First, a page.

Augmented reality (negative) The easiest way to recognize how augmented reality has a negative impact is through the usage of Google glass, as a woman was wearing them in San Francisco, where others didn't appreciate her wearing them, this leads to ruining and harming the privacy of individuals, as they can't have their desired needs and wants, because of the influence of others. Another important negative aspect of using augmented reality is that it is assumed that in the future companies will have the ability to create certain doppelgangers of individuals, which will harm them as they could cause big identity issues, as for example the doppelganger might go and rob a bank, or harm other individuals as well. Augmented reality can also harm the self-confidence of individuals, as for example certain employees have had the ability of using augmented reality devices, some of them didn't. Those who had, have most likely performed better and finished their tasks at a much quicker time. This lead to the change of certain individuals to check whether they are willing to continue doing their job without the usage of augmented reality, in other words to change their desired career and turn to a totally different field. ("We love augmented reality, but let’s fix things that could become big problems", 2018)

Mixed reality (positive) Probably in total the most positive aspect of the usage of mixed reality within the company's is the ability to target a huge audience from your office, as with the usage of internet and smartphones, which have become an essential part of every human being on a daily basis. Another advantage of mixed reality is that organizations can also have the opportunity of expanding their knowledge about certain industries with the usage of mixed reality. For example with the usage of mix reality doctors and architecs can perform their jobs easier. Or on the other hand people working in car manufacturing, will have an easier job of making new navigation systems, which will lead to a reduced number of accidents. Maybe the least used version of mixed reality is in the medicine fields, as it helps blind people to have the ability to experience something that they wouldn't be able without the usage of mixed reality, as well of performing surgeries, which has become much easier for certain doctors to perform than without mixed reality.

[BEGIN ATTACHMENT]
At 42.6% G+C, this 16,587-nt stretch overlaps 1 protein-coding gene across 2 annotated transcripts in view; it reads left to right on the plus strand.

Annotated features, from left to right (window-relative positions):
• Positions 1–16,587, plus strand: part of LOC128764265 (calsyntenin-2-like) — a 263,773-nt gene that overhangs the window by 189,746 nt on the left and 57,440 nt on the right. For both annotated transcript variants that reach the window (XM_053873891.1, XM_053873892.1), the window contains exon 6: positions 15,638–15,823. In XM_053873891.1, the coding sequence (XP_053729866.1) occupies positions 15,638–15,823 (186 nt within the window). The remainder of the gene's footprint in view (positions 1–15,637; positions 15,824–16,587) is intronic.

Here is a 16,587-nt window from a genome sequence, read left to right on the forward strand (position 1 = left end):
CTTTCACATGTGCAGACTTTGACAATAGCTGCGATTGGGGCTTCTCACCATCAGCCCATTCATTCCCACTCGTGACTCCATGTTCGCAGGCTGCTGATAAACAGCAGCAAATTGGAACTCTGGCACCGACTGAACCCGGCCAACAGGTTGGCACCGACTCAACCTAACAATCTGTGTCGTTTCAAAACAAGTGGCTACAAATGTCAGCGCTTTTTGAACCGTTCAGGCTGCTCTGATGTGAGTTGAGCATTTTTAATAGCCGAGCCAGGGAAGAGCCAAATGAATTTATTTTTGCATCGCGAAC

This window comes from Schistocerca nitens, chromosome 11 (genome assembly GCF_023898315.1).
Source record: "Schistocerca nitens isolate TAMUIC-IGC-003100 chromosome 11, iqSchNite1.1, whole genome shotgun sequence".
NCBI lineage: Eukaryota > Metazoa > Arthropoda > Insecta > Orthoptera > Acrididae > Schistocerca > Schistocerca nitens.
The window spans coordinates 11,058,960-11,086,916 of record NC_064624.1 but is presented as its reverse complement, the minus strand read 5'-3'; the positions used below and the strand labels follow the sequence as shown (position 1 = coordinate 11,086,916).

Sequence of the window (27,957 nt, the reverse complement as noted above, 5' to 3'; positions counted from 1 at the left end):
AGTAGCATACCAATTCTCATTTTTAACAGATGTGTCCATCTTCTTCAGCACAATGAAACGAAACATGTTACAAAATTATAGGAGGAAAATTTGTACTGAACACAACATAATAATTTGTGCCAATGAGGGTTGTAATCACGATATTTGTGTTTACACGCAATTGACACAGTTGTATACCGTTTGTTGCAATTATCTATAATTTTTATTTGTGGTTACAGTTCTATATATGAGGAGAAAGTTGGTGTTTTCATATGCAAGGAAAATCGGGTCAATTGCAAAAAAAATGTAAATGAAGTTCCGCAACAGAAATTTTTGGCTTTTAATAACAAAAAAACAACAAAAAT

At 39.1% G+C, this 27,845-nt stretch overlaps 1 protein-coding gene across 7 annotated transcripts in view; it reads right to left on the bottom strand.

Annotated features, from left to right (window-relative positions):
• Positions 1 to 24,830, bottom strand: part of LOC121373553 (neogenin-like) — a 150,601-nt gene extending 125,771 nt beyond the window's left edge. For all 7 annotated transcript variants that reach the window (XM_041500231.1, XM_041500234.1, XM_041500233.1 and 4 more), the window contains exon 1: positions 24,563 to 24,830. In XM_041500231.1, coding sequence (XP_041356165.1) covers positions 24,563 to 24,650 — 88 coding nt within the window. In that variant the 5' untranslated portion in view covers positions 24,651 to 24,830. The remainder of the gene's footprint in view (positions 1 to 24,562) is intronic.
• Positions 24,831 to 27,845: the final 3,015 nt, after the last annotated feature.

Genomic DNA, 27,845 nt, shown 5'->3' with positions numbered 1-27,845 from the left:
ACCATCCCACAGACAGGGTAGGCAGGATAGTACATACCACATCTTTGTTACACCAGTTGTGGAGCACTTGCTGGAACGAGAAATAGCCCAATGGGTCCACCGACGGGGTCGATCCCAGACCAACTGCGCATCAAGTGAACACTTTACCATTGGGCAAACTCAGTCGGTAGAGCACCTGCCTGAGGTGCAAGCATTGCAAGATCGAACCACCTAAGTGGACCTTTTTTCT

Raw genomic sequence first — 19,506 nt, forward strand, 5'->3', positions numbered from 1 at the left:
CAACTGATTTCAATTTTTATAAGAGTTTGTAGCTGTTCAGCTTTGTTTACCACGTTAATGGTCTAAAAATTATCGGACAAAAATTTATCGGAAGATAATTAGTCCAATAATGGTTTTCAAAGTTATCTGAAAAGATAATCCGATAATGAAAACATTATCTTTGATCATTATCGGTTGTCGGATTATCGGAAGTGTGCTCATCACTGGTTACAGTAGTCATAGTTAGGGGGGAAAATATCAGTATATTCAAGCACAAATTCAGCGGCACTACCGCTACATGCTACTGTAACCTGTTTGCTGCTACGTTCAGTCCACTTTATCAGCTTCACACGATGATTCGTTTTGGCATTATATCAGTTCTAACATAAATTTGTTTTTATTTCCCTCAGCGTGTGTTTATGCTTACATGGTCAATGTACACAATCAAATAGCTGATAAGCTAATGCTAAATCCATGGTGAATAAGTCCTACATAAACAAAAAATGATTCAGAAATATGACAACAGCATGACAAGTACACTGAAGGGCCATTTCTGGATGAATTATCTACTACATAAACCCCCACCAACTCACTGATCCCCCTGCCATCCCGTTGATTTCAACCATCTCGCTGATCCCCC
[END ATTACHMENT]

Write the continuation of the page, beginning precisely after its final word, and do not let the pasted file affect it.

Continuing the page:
Mixed reality (negative) The positive side of mixed reality is that they can engage with a larger number of audience, but what certain company's don't realize is that people living in poor countries aren't able to afford and pay for mixed reality products, as they cost a fortune. Along with this, even for those who are able to buy it, they might have problems with privacy, as certain people aren't happy and comfortable with other people when they are wearing for example google glasses. Which harms the privacy of individuals. Another disadvantage of mixed reality is that in the future people could be more and more used to the usage of mixed reality, which can lead an individual of totally forgeting their tasks and responsibilities in the real life. Along with this certain company's will try to make clones of certain individuals, which can lead to a horrible accident in terms of not harming only themselves, but others as well. The last disadvantage of using mixed reality within an organization is that people can have mental and physical issues with it as it harms the eyes as well the brain of individuals. Through this it can also lead individuals to test whether they are willing to perform their tasks and duties at their jobs, as people using mixed reality are performing their tasks and duties much quicker than those who are not.